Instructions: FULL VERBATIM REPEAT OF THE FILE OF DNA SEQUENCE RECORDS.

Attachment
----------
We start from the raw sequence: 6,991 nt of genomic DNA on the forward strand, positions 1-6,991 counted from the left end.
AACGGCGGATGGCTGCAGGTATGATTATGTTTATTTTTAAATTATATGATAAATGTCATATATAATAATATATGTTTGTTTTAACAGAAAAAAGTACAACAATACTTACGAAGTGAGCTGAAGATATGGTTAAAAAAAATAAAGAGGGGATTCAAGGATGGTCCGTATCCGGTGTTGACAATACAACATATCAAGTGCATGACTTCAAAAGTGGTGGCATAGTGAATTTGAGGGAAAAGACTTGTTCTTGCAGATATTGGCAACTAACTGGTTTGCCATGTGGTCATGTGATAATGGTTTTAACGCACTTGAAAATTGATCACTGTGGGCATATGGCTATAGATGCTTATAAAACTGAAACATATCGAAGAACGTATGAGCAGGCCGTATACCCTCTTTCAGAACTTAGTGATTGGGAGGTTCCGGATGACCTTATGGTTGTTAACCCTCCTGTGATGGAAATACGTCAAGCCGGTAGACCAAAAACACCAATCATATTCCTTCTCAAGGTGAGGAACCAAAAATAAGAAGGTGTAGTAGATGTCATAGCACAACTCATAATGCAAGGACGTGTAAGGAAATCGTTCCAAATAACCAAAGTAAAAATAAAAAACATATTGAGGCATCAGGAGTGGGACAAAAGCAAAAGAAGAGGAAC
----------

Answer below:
We start from the raw sequence: 6,991 nt of genomic DNA on the forward strand, positions 1-6,991 counted from the left end.
AACGGCGGATGGCTGCAGGTATGATTATGTTTATTTTTAAATTATATGATAAATGTCATATATAATAATATATGTTTGTTTTAACAGAAAAAAGTACAACAATACTTACGAAGTGAGCTGAAGATATGGTTAAAAAAAATAAAGAGGGGATTCAAGGATGGTCCGTATCCGGTGTTGACAATACAACATATCAAGTGCATGACTTCAAAAGTGGTGGCATAGTGAATTTGAGGGAAAAGACTTGTTCTTGCAGATATTGGCAACTAACTGGTTTGCCATGTGGTCATGTGATAATGGTTTTAACGCACTTGAAAATTGATCACTGTGGGCATATGGCTATAGATGCTTATAAAACTGAAACATATCGAAGAACGTATGAGCAGGCCGTATACCCTCTTTCAGAACTTAGTGATTGGGAGGTTCCGGATGACCTTATGGTTGTTAACCCTCCTGTGATGGAAATACGTCAAGCCGGTAGACCAAAAACACCAATCATATTCCTTCTCAAGGTGAGGAACCAAAAATAAGAAGGTGTAGTAGATGTCATAGCACAACTCATAATGCAAGGACGTGTAAGGAAATCGTTCCAAATAACCAAAGTAAAAATAAAAAACATATTGAGGCATCAGGAGTGGGACAAAAGCAAAAGAAGAGGAAC